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Old 02-09-2013, 10:08 PM   #906
DawnWarrior
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Default Re: Ultimate Spider-Man animated series discussion thread - Part 1

Quote:
Originally Posted by tdeverea View Post
Spectactular S-M was definitely well-written and entertaining. Ground-breaking, thought-provoking, and deep? No.
I disagree. It was groundbreaking in several ways, like having an enormous cast that plumbed the depths of Spidey's supporting cast and rogue's gallery (true, the 90's show did it first, but Spec took it further). And by having every single character be someone from the comics. And by making Gwen Stacy a main character. And by having the series play out over a clearly defined and specific time frame. And the show also upped the ante with the action scenes, which helped make way for Avengers:EMH to take it even further.

Thought-provoking is a little harder to nail down, but for my part I never thought much about how Venom's monster-mouth works before (I've decided it's an optical illusion). I never thought about how Aunt May pays the bills (probably social security, for starters.) I liked how each of Peter's classmates is well-rounded and has a unique relationship with Peter. I liked how he kind of has three father figures (Captain Stacy, Norman Osborn, and Jameson). Maybe it's just me getting older that I'm noticing these things.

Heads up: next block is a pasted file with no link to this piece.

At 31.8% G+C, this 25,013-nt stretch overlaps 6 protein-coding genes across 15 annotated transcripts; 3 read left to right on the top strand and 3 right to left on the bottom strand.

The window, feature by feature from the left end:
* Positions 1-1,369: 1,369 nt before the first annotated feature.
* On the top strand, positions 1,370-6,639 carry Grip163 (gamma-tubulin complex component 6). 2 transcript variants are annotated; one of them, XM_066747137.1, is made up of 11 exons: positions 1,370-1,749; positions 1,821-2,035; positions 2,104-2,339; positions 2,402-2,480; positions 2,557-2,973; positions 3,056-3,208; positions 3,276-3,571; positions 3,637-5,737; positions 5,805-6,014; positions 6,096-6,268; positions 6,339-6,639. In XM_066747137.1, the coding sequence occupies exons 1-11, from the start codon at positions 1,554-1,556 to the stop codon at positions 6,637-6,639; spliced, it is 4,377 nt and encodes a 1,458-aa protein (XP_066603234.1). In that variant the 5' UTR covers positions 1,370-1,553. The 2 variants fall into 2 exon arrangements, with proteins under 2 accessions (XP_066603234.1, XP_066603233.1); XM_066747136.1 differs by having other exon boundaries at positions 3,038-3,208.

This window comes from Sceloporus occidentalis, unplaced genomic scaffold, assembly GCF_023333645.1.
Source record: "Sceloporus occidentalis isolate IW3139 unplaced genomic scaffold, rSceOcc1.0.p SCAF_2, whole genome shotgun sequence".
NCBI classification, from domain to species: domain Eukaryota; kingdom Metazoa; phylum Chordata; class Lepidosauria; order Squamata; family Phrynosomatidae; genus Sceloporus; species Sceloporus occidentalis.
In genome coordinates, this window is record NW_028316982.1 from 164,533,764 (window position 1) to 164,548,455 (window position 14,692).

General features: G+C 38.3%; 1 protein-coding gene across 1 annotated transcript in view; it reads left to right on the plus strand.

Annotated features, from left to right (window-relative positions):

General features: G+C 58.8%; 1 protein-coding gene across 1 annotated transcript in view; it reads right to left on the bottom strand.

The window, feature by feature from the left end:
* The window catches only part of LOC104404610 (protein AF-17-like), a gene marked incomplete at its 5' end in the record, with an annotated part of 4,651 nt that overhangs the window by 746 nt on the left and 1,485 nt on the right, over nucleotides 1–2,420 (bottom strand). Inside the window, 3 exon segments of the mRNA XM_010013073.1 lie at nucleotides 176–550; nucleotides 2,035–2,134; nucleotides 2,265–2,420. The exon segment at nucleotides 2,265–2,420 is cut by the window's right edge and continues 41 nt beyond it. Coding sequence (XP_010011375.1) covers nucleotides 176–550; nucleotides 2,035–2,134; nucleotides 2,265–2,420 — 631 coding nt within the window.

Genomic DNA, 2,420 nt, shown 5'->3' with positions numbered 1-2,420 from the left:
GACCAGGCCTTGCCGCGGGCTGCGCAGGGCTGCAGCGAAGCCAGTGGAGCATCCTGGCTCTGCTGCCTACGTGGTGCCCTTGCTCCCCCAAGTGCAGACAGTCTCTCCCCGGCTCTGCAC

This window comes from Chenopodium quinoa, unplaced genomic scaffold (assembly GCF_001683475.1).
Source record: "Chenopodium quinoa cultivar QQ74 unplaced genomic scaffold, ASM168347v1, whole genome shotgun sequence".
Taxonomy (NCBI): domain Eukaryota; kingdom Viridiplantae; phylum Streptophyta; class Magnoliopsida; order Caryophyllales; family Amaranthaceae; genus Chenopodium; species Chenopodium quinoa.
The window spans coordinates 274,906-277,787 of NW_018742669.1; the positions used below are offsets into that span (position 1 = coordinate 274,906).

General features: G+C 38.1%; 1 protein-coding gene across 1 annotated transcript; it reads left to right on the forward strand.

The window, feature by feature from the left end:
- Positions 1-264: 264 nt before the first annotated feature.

And just because the show was packed with action doesn't mean it wasn't deep. To be fair, I didn't think it was deep either at first, but it has the most developed version of Flash, the most developed version of Eddie Brock, and even Jameson has to go through some development before he wants to destroy Spider-Man at all costs (at first he has no interest in him besides publicity). There are lots of moments where Peter is tested as a person, such as when he meets Tombstone and realizes that fighting super-villains isn't making a difference in the long run, or when he realizes his feelings for Gwen, or when he came across Uncle Ben's killer again. And look over Season 2, where they're putting on the play, and see how it's used to frame each episode, especially "Growing Pains" where the auditions subtly comment on the action, or "Opening Night" where the play's dialogue does the same thing. This show may not have been serious all the time, but it had depth to spare.

Okay, rant over. My 2 cents, thanks for your time.

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